It is difficult to ignore that some workers are struggling with the impacts of menstruation and menopause at work. Supports are needed for these workers. Not everyone’s experience is the same but for some menstruation involves severe bleeding, extreme pain, and lethargy. Shame and stigma for some workers may lead to hiding period pain and carrying on with job. This can have both physical and psychological impacts. The effects of the processes associated with menopause may include losses of concentration, difficulty sleeping, headache, fatigue and mood changes. In both cases work based impacts can include perceptions of poor work performance, a loss of confidence for effected workers and using all personal/carers’ leave trying to ‘manage’ the impact of menstruation and menopause. Some workers may need a move to part-time work or even consider leaving paid work as a way of managing.

The evidence gathered around the work-based impacts of menstruation and menopause establishes the need for further changes in work rights to accommodate the lived experience of women. To ignore this evidence would in effect reinforce men’s experience of work as the norm and the standard around which work rights are framed. Australian public policy and legal frameworks have developed to accommodate some biological processes experienced by women. For example, there are now universal rights around pregnancy, maternity, and breastfeeding and work. Leave and workplace flexibilities accommodating the effects of menstruation and menopause could be the next step in the evolution of these workplace rights.

Beyond HR policies there are two main ways of establishing work rights – incorporating these rights in workplace laws or bargaining for their inclusion in enterprise agreements. Incorporating leave and other rights to flexible work arrangements in legislation would provide a universal standard and a whole of society approach. Bargaining offers the opportunity to craft boutique solutions considering the needs of the organisation and those of the workforce. The process of bargaining itself helps to educate and explore the issue thus assisting with ‘normalising’ it at work. However, bargaining for ‘equality rights’ of this kind can take time and often requires work-based champions to get and keep the issue on the bargaining agenda.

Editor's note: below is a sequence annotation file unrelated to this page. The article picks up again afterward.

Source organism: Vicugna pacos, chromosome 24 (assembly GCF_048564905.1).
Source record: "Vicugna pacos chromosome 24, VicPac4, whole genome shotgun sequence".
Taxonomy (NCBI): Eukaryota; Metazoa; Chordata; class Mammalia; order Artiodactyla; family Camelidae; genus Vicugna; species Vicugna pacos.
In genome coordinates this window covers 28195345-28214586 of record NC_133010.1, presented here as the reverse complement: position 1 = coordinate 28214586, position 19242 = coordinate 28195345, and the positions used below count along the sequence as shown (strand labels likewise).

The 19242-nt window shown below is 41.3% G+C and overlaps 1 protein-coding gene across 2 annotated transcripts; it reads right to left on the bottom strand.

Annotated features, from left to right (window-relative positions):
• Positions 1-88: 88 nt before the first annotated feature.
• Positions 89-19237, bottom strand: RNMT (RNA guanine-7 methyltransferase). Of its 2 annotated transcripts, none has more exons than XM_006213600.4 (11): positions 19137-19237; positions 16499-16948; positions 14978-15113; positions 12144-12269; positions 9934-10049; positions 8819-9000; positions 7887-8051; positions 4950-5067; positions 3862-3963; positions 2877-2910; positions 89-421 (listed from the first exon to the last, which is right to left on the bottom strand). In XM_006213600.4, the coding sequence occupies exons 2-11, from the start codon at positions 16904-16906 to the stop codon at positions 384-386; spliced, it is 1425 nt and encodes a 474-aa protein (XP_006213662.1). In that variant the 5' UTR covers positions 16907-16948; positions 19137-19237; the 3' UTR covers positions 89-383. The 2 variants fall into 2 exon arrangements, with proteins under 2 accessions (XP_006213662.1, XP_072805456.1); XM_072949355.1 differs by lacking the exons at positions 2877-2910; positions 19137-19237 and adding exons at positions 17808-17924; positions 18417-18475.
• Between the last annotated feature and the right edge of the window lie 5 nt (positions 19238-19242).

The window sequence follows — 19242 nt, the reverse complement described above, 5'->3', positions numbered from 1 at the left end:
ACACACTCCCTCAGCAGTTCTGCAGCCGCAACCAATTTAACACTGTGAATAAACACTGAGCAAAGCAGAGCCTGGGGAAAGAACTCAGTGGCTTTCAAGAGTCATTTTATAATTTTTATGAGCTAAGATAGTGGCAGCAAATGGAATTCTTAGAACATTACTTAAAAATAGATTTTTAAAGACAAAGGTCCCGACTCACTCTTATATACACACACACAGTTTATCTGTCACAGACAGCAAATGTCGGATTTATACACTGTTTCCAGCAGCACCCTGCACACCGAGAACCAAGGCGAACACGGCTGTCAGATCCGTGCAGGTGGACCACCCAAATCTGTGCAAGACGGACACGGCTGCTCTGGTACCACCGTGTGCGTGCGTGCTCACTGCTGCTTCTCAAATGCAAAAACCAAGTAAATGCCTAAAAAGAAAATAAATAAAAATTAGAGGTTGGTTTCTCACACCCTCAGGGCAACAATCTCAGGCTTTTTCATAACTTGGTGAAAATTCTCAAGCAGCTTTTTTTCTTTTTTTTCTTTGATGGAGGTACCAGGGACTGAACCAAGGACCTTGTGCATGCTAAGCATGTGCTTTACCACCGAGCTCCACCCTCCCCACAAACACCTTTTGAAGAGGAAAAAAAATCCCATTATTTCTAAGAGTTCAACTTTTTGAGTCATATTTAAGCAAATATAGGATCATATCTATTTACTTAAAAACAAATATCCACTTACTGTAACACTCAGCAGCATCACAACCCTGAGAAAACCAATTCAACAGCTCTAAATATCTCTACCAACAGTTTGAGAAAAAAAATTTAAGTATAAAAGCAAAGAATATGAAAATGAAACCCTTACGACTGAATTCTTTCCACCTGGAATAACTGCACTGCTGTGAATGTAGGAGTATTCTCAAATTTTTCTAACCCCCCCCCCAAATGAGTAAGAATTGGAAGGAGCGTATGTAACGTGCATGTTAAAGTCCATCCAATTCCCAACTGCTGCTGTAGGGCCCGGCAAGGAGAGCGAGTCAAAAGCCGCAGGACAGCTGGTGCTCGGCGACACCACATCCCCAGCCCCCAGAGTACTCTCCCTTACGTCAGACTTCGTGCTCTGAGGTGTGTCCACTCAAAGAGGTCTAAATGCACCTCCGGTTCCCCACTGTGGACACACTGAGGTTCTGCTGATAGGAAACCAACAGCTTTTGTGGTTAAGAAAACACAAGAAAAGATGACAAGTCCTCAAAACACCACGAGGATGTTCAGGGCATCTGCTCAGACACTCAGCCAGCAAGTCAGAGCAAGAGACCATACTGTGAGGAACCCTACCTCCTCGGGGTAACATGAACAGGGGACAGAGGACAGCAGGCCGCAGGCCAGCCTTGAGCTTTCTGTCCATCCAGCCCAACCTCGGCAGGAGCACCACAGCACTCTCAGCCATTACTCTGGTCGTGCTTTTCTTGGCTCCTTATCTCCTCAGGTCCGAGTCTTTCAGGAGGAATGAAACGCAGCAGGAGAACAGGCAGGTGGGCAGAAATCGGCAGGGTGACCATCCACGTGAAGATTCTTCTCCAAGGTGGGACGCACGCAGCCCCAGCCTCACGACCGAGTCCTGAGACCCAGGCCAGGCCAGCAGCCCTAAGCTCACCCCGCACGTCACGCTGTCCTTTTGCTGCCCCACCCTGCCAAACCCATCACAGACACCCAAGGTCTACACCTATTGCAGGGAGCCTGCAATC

In Australia many universal workplace rights have been achieved first through unions bargaining for these at the industry or organisational level and then by unions fighting to have these included in legislation. The achievement of paid leave for those workers experiencing family violence is the most recently high-profile example of this. The progress to gain menstrual and menopause leave, and other associated rights is likely to involve both bargaining for these rights and lobbying for legislative change.

Leave for menstruation and menopause will advance women’s rights and gender equality at work however, even when these rights exist that won’t be the end of action to make them a reality. Workers will need to be aware of these rights and feel comfortable and confident to use them without fear that they will be treated less favourably for doing so. Establishing the rights either through legislation or bargaining will set the normative standard. Organisations will then have the obligation to create systems processes and cultures that would ensure that workers can, and do, access these rights once they exist.

*I use the term woman/en to include those who experience menstruation or menopause but who may not identify as a woman.

**This article originally appeared in The Point the official newspaper of the Independent Education Union Victoria Tasmania